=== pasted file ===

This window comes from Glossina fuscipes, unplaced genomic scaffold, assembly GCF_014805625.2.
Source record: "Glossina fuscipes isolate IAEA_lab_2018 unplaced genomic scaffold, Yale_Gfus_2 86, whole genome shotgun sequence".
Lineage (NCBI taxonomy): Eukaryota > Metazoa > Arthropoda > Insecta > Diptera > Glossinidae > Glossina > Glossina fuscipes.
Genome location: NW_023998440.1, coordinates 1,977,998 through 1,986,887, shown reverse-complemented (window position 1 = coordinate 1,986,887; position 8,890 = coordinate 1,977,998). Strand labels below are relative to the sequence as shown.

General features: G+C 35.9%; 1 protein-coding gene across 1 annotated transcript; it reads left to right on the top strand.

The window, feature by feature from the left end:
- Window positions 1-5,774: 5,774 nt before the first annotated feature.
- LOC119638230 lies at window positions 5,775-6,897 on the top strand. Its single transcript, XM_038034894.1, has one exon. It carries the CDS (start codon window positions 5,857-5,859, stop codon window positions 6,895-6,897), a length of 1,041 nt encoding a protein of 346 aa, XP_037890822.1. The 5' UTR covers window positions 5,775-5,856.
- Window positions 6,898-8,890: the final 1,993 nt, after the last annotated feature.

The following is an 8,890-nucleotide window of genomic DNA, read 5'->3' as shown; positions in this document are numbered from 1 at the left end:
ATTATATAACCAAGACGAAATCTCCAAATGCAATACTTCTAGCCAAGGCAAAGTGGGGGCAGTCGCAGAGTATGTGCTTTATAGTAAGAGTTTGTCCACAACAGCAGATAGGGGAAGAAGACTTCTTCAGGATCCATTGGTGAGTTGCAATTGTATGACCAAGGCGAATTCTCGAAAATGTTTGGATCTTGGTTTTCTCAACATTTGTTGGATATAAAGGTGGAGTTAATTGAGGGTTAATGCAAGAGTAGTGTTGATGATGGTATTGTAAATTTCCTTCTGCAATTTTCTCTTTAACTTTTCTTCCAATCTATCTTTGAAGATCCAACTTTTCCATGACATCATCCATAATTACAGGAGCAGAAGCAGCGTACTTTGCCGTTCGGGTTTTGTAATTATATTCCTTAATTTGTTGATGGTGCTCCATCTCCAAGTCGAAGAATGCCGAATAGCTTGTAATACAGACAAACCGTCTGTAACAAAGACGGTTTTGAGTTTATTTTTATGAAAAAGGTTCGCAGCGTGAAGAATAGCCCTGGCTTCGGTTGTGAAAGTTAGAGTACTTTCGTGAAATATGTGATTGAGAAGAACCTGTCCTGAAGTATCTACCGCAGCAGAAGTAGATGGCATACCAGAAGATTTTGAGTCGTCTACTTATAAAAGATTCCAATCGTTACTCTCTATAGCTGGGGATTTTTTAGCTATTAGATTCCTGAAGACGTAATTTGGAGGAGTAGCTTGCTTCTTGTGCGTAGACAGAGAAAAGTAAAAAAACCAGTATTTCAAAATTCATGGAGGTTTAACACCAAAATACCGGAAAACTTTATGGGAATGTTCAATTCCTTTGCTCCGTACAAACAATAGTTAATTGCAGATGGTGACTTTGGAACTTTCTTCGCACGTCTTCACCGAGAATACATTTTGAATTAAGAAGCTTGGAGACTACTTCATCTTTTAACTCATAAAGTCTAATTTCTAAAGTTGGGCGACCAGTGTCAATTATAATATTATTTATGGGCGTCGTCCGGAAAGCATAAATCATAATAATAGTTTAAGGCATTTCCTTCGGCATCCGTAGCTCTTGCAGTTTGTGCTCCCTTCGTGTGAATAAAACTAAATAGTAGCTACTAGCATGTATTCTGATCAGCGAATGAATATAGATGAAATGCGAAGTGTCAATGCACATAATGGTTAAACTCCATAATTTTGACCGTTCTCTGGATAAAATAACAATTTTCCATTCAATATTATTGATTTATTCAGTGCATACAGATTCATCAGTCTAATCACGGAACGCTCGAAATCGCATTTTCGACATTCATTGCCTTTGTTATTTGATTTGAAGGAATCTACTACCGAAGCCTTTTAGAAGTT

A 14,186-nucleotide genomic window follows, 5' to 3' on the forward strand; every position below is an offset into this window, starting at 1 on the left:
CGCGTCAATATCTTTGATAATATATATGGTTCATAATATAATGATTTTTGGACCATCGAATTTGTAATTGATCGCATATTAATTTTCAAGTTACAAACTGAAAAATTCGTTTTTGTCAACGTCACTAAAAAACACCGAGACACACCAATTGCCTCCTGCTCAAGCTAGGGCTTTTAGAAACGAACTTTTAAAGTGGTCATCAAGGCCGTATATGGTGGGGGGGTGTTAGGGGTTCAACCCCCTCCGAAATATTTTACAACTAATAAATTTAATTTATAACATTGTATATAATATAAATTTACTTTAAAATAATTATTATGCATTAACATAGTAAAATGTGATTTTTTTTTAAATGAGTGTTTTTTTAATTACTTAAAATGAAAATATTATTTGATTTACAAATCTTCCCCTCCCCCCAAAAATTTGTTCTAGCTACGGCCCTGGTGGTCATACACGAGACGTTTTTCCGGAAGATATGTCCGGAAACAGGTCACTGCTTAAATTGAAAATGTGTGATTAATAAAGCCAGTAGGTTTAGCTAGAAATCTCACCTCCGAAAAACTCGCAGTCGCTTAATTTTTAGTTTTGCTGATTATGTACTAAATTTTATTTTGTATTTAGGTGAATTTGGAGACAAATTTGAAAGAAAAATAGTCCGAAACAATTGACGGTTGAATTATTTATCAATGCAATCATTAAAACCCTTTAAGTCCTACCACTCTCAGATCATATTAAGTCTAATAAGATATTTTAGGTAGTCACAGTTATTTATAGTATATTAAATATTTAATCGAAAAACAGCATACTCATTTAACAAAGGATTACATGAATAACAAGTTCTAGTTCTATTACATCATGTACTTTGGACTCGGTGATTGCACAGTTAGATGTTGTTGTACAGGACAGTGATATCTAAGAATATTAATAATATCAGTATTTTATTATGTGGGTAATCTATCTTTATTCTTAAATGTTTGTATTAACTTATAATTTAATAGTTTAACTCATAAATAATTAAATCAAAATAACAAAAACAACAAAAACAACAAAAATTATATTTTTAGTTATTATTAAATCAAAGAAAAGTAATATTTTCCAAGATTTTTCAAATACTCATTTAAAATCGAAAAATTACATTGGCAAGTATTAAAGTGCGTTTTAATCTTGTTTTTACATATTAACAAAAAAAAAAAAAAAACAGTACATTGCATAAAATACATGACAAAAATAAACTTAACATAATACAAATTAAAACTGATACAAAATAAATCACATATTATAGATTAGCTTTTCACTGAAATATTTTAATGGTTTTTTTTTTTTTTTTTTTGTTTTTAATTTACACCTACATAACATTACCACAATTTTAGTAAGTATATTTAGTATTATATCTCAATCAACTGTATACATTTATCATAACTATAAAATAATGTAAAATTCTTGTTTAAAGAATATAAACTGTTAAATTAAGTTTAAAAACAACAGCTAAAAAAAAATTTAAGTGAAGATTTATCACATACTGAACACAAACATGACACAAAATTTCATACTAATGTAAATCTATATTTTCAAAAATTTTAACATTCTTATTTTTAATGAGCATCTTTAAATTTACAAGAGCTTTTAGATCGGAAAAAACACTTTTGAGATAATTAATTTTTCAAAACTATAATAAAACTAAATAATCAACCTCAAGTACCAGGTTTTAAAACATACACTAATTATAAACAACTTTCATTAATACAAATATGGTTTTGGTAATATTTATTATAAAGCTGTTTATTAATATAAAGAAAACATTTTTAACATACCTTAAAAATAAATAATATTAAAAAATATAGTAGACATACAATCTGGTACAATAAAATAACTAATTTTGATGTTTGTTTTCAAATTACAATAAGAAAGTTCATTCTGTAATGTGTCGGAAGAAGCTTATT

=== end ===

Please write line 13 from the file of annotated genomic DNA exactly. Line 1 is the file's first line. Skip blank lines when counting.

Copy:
CGCGTCAATATCTTTGATAATATATATGGTTCATAATATAATGATTTTTGGACCATCGAATTTGTAATTGATCGCATATTAATTTTCAAGTTACAAACTGAAAAATTCGTTTTTGTCAACGTCACTAAAAAACACCGAGACACACCAATTGCCTCCTGCTCAAGCTAGGGCTTTTAGAAACGAACTTTTAAAGTGGTCATCAAGGCCGTATATGGTGGGGGGGTGTTAGGGGTTCAACCCCCTCCGAAATATTTTACAACTAATAAATTTAATTTATAACATTGTATATAATATAAATTTACTTTAAAATAATTATTATGCATTAACATAGTAAAATGTGATTTTTTTTTAAATGAGTGTTTTTTTAATTACTTAAAATGAAAATATTATTTGATTTACAAATCTTCCCCTCCCCCCAAAAATTTGTTCTAGCTACGGCCCTGGTGGTCATACACGAGACGTTTTTCCGGAAGATATGTCCGGAAACAGGTCACTGCTTAAATTGAAAATGTGTGATTAATAAAGCCAGTAGGTTTAGCTAGAAATCTCACCTCCGAAAAACTCGCAGTCGCTTAATTTTTAGTTTTGCTGATTATGTACTAAATTTTATTTTGTATTTAGGTGAATTTGGAGACAAATTTGAAAGAAAAATAGTCCGAAACAATTGACGGTTGAATTATTTATCAATGCAATCATTAAAACCCTTTAAGTCCTACCACTCTCAGATCATATTAAGTCTAATAAGATATTTTAGGTAGTCACAGTTATTTATAGTATATTAAATATTTAATCGAAAAACAGCATACTCATTTAACAAAGGATTACATGAATAACAAGTTCTAGTTCTATTACATCATGTACTTTGGACTCGGTGATTGCACAGTTAGATGTTGTTGTACAGGACAGTGATATCTAAGAATATTAATAATATCAGTATTTTATTATGTGGGTAATCTATCTTTATTCTTAAATGTTTGTATTAACTTATAATTTAATAGTTTAACTCATAAATAATTAAATCAAAATAACAAAAACAACAAAAACAACAAAAATTATATTTTTAGTTATTATTAAATCAAAGAAAAGTAATATTTTCCAAGATTTTTCAAATACTCATTTAAAATCGAAAAATTACATTGGCAAGTATTAAAGTGCGTTTTAATCTTGTTTTTACATATTAACAAAAAAAAAAAAAAAACAGTACATTGCATAAAATACATGACAAAAATAAACTTAACATAATACAAATTAAAACTGATACAAAATAAATCACATATTATAGATTAGCTTTTCACTGAAATATTTTAATGGTTTTTTTTTTTTTTTTTTTGTTTTTAATTTACACCTACATAACATTACCACAATTTTAGTAAGTATATTTAGTATTATATCTCAATCAACTGTATACATTTATCATAACTATAAAATAATGTAAAATTCTTGTTTAAAGAATATAAACTGTTAAATTAAGTTTAAAAACAACAGCTAAAAAAAAATTTAAGTGAAGATTTATCACATACTGAACACAAACATGACACAAAATTTCATACTAATGTAAATCTATATTTTCAAAAATTTTAACATTCTTATTTTTAATGAGCATCTTTAAATTTACAAGAGCTTTTAGATCGGAAAAAACACTTTTGAGATAATTAATTTTTCAAAACTATAATAAAACTAAATAATCAACCTCAAGTACCAGGTTTTAAAACATACACTAATTATAAACAACTTTCATTAATACAAATATGGTTTTGGTAATATTTATTATAAAGCTGTTTATTAATATAAAGAAAACATTTTTAACATACCTTAAAAATAAATAATATTAAAAAATATAGTAGACATACAATCTGGTACAATAAAATAACTAATTTTGATGTTTGTTTTCAAATTACAATAAGAAAGTTCATTCTGTAATGTGTCGGAAGAAGCTTATT